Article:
Georgia has a lavish and varied nature. The northern part of the country is
characterized by the Great Caucasus' snow-capped peaks and south-facing mountain
slopes. The highest point is Kazbek (5047 m). To the south lies the Little
Caucasus, whose lower mountain ranges continue into Turkey and Armenia. In
between are fertile, densely populated valley landscapes and coastal plains
facing the Black Sea.
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According to AllCityPopulation.com, approximately 40% of the mountainous land is covered by dense and varied coniferous
and deciduous forest. The Caucasus protects the country from the cold from the
north, and in the lowlands there is a subtropical climate with large amounts of
precipitation (1000-2800 mm per year). The western parts of the mountains also
get a lot of rainfall and the winters are very snowy. Especially on north-facing
mountain sides, the snow does not manage to melt away in the summer, and the
country has a large number of small glaciers. To the east, the climate becomes
more continental and dry.
||residents1990; except Adjara (2002).
||Georgians, Abkhazians, Armenians, Russians
||Georgians, Adjars, Russians, Greeks
The census in 2002 showed that the population had fallen from 5.5 million. in
1989 to 4.4 million. or approximately 20%. The decline is due to declining birth
rates, high migration and the fact that the census could not be conducted in the
breakaway regions of Abkhazia and South Ossetia. The composition of the
population had also changed greatly, with the proportion of Georgians having
grown from 70% to 84%, while the proportion of Russians had fallen from 6% to
1.5%; there were almost no Abkhazians and Ossetians left, and the proportion of
Armenians and Azeris was almost unchanged at, respectively. 6% and 6.5%. The
three autonomous territories are formed on the basis of the ethnic groups
Adjars, Abkhazians and Ossetians. Here and in the country as a whole, there have
been political and ethnic tensions since the dissolution of the Soviet
Union. has led to significant migrations partly internally in the Transcaucasia.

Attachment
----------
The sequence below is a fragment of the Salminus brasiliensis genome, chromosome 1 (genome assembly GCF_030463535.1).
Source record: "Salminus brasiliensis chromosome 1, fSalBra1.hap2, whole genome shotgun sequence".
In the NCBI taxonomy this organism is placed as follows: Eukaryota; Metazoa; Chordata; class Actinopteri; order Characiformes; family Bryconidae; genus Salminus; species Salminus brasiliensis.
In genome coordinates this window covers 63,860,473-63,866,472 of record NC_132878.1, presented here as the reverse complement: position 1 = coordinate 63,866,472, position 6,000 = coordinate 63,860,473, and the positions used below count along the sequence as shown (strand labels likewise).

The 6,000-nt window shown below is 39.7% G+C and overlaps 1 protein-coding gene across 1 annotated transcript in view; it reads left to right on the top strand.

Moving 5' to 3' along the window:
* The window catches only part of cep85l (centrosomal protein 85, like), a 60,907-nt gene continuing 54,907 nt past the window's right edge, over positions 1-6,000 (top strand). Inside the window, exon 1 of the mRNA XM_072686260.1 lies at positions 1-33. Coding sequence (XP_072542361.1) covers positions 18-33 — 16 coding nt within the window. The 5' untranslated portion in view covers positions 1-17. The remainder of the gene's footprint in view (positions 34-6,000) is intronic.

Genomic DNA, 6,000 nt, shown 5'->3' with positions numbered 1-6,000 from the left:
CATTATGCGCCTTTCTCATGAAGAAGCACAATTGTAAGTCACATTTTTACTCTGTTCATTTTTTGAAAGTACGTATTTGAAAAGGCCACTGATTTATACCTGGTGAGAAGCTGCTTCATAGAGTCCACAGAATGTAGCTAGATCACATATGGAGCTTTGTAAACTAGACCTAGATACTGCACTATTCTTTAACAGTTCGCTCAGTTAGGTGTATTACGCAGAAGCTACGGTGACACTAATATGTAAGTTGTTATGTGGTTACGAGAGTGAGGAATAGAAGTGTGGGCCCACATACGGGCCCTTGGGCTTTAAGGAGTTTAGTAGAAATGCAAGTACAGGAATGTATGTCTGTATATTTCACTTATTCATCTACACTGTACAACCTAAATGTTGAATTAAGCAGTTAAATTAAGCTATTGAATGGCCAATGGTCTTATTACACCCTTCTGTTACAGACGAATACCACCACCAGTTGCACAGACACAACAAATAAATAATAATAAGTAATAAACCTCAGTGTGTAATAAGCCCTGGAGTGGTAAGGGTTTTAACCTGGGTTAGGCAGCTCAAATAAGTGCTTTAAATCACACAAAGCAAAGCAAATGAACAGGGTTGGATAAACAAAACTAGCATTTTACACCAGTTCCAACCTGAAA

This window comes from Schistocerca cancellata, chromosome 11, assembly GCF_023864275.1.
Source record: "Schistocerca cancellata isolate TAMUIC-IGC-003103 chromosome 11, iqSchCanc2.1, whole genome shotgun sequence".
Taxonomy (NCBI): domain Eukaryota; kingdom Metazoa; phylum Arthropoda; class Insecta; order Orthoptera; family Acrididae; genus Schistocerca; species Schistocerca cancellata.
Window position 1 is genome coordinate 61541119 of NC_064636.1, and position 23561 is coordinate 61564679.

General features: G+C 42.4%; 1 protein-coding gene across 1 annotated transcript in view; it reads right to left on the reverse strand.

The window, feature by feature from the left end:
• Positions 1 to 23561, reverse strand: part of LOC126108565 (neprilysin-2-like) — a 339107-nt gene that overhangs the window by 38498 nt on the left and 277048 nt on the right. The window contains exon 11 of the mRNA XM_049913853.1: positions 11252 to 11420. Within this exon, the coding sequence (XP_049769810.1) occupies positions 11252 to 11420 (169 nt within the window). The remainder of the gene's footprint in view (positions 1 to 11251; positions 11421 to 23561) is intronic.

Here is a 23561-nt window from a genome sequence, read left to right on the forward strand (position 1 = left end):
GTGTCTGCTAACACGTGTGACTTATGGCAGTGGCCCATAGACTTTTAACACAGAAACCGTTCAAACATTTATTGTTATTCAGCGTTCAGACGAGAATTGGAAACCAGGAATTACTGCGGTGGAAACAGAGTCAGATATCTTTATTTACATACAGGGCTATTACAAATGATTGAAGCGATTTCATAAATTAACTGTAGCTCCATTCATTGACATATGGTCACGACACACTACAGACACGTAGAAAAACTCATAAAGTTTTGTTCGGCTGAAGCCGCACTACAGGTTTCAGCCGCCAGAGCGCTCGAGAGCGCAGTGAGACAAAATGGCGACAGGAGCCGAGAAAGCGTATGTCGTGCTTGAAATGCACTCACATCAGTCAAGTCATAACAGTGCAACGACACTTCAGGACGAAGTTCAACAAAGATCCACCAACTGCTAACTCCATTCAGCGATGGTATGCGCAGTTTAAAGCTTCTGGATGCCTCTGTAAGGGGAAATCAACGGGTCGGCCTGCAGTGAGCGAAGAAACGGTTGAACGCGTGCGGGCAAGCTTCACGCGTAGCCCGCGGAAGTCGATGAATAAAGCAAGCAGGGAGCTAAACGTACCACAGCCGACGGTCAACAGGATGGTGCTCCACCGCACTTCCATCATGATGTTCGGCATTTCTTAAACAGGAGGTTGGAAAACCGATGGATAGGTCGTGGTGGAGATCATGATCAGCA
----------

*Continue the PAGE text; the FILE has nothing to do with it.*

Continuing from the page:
Do you know how many people there are in Georgia? Check this site to see
population pyramid and resident density about this country.
The population is very unevenly distributed; the mountains and the eastern
steppes are sparsely populated. Two-thirds live in cities; the capital Tbilisi
alone houses a quarter of the population.
Agriculture has good conditions in the low-lying subtropical areas
with abundant rainfall, and Georgia is an ancient agricultural land. The
agricultural sector is being privatized, with 25% of the cultivated land being
in private hands and 30% being leased; it employs over a third of the workforce
and its share of GDP is 16% (2004). The cultivation is intensive and
versatile. During the Soviet era, the country supplied subtropical products to
the entire union, including citrus fruits, tobacco, cotton and corn. On the
mountain slopes there are large areas of tea, and the traditional viticulture
continues. Southeast of Tbilisi, large areas of irrigation from the Kura
River; here, among other things, wine, fruit and sugar beets. Forestry is
significant and supplies timber from eucalyptus and bamboo for the
manufacture of furniture and paper.
Mining is versatile; Georgia has large manganese deposits, but
production has decreased since 1992. Small oil fields are found on the Black
Sea, and the port city of Batumi with its oil refinery is the terminal for the
Transcaucasian oil pipeline from the large fields of Azerbaijan. In addition to
Tbilisi, Kutaisi and Rustavi are important industrial centers; here and
elsewhere there are serious environmental problems associated with mining and
The heavy rainfall in the mountains is exploited in several hydropower plants
on the rivers, but the country is partly dependent on energy imports from Russia
and Azerbaijan. The economic crisis in the country is reflected in
declining electricity production and energy imports.
Tourism. With its many natural parks, seaside resorts and spas,
Georgia was a favorite tourist area in Soviet times, not least the subtropical
Black Sea coast. After the dissolution of the Soviet Union and under the
impression of the turbulent conditions in the country, the tourism industry is
Georgia - language
The official language is Georgian. The language, written in its own ancient
alphabet, is also widely used as a minority language in Iran, Turkey and
Georgia adopted Christianity in the early 300-t.; the Georgian Church has
since been the country's national church through all political upheavals and is
today the largest denomination in the Georgian Republic. In addition, there are
some religious minorities with domicile rights in the country's history, such as
Jews, Armenian Christians, Muslims, Catholics, etc.